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Farmers: Claudio Gonzalez
Location: Goshen, New York
Native Country: Mexico
Acres farmed: 20
Years with NFDP: 6
Products: Vegetables, Mexican specialties, small fruit, herbs & cut flowers
"The best part about being a farmer is knowing that what you're growing is an essential part of what people consume that you are feeding communities of people."
Interview with Claudio Gonzalez, July 2011, by Susanne Stover
What did you do before you became a farmer? I worked on another farm.
What was your motivation for becoming a farmer in the United States? I worked for them, and when they gave me a little piece of land, I planted it. The vegetables in the garden on the land they gave me produced so much, I didn't have enough places to sell them, so I started a small market. I started renting land from them, became independent and began to produce.
In what way has your previous experience helped you in agriculture? I grew up on a farm, so I've known how to farm since I was young. After growing up, I passed through a phase when I was doing what I didn't want to be doing, but then I started working for [the other farm] and like it. Having worked with her gave me the ability to be able to develop my own independent business through other avenues.
If you could go back and do over that first year of being an NFDP farmer, what would you change, or what do you do differently? I would change a lot of things. I've learned a lot since then. One of the main things is crop rotation and how seeds grow differently in different places. That would have made things a little easier and maybe even a little better. But you know, you have to learn.
Which benefit from being part of NFDP would you say has been the most important for you? One of the most important things about the project is the training, but the loans are important too, because when you start, you don't have the money for a lot of things.
Where do you sell your products? For Greenmarket, Fridays we're in Parkchester, Saturdays we're in Atlas Park, Sunnyside and Socrates, Sundays we're at 92nd St. and Columbia, and we also sell through the La Familia Verde market and CSA, as well as Project Harmony and New Song CSAs.
Who helps you on the farm? There are four of us, and we all maintain the plants, harvest, and take the vegetables to market.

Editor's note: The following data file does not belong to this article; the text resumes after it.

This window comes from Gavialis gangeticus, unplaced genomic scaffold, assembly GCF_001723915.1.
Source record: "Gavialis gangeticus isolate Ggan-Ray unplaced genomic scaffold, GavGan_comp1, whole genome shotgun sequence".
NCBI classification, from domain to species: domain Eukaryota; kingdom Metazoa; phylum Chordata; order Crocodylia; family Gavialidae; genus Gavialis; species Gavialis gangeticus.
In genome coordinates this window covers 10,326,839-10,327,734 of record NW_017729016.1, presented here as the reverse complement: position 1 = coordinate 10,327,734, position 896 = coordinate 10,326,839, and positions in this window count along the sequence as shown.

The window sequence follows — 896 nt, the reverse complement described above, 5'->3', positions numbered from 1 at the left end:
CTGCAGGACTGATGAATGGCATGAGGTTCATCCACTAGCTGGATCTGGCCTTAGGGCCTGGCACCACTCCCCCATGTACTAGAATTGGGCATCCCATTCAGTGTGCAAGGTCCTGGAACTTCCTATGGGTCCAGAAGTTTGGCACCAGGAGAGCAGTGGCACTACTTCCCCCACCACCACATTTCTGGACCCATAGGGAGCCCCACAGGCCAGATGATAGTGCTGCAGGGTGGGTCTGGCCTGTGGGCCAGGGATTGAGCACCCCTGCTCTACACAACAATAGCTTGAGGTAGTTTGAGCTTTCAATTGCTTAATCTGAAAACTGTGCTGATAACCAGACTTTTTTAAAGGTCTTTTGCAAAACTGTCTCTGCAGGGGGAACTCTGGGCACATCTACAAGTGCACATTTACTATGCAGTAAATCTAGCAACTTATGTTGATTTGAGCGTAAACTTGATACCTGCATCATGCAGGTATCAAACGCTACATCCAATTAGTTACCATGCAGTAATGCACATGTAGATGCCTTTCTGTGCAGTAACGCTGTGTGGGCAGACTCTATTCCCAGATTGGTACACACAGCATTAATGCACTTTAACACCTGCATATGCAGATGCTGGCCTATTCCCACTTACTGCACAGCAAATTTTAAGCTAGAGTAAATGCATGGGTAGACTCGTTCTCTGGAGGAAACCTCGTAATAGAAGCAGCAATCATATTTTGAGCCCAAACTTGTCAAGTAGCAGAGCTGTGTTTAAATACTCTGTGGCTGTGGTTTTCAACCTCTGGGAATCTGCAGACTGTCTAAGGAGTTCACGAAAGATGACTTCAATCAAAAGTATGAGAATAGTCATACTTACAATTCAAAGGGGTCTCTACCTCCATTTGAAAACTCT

How would you describe your production practices? I don't use fertilizers. Fertilizers are only good for when you want really rapid growth. But plants obviously need a certain time for growth and maturation, and they're going to take the normal time to grow. The only thing you need is crop rotation of crop varieties.
Do you have plans to expand your business? Yes, I have plans. I'm trying to make my business more stable so I can maintain it throughout the year.
Whats the best part of being a farmer, in your experience? The best part about being a farmer is knowing that what you're growing is an essential part of what people consume; that you are feeding communities of people. Also, I don't have to depend upon another company for my salary, and at the same time I'm creating jobs for people, and providing food in some way for people who are otherwise isolated from fresh food.
What do you consider the greatest challenge or obstacle in agriculture? Understanding the weather, because working with the weather is one of the greatest challenges there is. You have to keep in mind that there will be good seasons, but there will also be losses. It's not for certain but it could happen. Understanding the possibility of loss is one of the greatest challenges there is in agriculture.
What keeps your customers coming back to your market stand? They come back because they know there's a difference between my product and the supermarket's product. They come back for the excellent flavor, which is what makes the experience wherever you go; the taste lets you know what you've bought.
What about your farm are you most proud of? Of the work we do and all I've done, of the people who know me, of all my customers who have become regulars and who come to market over and over each time we're there.
What is the most important lesson you have learned as a farmer? That you always have to calculate risk: too much rain, droughts, hail -- the weather always hands us risks. Obviously, I take that risk into consideration when I plant.
What advice would you give to a new farmer? That they work with a more experienced farmer for at least a good amount of time, so they can learn and understand what day-to-day life on a farm is like.
What will your farm be like in ten years? I hope it will be better established, that I'm not working so much, and that my children or someone else is in charge.
What will be your next big investment in your farm? To buy land and build greenhouses on it.